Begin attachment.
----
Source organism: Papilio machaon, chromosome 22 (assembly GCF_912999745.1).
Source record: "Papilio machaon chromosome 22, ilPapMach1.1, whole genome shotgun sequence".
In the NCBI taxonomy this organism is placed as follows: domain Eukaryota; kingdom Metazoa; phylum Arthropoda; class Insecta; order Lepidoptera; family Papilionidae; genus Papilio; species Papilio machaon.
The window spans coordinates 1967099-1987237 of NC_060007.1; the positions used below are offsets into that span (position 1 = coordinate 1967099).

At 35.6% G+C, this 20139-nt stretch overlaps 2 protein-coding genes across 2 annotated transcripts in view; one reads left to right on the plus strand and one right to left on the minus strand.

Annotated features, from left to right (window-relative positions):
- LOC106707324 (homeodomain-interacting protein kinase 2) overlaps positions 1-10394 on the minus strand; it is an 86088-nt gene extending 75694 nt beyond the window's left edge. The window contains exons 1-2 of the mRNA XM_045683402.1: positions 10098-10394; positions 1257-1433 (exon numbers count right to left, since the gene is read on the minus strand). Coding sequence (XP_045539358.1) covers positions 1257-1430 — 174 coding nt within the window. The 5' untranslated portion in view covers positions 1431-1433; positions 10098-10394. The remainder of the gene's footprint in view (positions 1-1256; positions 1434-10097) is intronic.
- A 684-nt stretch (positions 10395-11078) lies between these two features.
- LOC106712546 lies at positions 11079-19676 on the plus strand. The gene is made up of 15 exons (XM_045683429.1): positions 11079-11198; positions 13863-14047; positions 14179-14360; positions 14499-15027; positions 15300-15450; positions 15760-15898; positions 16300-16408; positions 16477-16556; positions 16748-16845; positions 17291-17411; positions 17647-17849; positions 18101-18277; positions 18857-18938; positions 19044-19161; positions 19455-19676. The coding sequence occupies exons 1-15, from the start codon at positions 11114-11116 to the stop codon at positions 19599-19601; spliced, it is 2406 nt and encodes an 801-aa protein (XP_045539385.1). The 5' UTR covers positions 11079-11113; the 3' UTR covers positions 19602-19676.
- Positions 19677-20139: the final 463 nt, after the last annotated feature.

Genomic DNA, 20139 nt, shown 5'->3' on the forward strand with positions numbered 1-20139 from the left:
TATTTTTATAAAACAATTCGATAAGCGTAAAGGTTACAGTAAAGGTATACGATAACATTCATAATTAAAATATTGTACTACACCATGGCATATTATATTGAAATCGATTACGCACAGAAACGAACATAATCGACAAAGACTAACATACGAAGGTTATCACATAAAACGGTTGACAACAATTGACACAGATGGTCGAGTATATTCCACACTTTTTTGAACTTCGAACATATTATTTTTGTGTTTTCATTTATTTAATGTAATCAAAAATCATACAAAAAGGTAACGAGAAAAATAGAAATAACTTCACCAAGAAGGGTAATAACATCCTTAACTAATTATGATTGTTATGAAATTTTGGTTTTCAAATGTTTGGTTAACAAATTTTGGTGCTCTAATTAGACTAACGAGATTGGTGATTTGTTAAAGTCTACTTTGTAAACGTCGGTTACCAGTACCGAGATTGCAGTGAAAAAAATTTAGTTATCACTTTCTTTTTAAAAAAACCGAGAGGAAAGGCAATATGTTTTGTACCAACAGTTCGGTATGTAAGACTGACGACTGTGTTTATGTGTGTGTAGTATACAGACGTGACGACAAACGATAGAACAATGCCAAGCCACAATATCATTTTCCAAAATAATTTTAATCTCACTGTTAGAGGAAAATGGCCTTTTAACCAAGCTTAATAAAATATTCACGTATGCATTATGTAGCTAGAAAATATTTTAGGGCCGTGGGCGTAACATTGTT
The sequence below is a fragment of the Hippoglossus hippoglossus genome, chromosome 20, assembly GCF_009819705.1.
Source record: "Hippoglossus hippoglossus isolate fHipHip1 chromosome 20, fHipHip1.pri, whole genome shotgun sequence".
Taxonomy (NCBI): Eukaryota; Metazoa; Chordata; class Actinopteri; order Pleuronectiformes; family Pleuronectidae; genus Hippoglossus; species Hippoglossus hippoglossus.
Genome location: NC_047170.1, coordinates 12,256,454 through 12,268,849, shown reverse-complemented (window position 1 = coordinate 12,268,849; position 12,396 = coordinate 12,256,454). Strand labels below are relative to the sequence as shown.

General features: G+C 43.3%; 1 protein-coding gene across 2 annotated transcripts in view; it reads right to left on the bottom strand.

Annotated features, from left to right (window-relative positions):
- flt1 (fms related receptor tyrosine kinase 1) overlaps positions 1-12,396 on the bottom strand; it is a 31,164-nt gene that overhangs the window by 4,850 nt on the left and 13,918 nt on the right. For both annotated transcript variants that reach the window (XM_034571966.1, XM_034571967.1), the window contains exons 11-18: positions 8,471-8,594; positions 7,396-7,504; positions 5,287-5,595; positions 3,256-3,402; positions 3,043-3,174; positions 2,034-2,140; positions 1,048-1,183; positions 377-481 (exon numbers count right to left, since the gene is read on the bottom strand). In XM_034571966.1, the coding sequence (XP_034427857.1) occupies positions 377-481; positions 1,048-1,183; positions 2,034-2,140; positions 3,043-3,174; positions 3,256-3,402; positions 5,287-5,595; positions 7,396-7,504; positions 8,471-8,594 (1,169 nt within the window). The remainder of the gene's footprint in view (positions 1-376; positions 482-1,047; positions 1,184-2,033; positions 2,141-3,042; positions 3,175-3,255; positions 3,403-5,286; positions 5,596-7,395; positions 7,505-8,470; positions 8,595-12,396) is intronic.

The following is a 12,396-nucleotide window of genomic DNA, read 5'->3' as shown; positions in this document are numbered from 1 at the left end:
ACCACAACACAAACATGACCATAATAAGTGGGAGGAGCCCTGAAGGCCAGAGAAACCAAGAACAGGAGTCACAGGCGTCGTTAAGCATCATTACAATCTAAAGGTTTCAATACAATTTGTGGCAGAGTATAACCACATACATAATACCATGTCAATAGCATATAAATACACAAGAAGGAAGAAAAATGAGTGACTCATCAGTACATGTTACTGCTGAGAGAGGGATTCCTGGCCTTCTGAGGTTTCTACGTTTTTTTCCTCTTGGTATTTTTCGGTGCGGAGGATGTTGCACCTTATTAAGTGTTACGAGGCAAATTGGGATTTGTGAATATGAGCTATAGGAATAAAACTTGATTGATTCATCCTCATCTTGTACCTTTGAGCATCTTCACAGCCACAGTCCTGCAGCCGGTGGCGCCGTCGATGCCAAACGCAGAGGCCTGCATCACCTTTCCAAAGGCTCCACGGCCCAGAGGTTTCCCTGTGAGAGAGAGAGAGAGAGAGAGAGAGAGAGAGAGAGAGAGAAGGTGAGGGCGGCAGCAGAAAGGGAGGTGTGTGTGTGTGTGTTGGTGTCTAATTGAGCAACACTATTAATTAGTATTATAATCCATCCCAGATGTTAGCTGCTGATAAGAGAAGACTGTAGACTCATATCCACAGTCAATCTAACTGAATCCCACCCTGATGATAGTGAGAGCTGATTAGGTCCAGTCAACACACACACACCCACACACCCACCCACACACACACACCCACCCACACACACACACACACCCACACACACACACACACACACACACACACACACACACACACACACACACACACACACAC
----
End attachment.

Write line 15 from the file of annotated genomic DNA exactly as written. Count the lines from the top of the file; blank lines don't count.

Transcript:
Taxonomy (NCBI): Eukaryota; Metazoa; Chordata; class Actinopteri; order Pleuronectiformes; family Pleuronectidae; genus Hippoglossus; species Hippoglossus hippoglossus.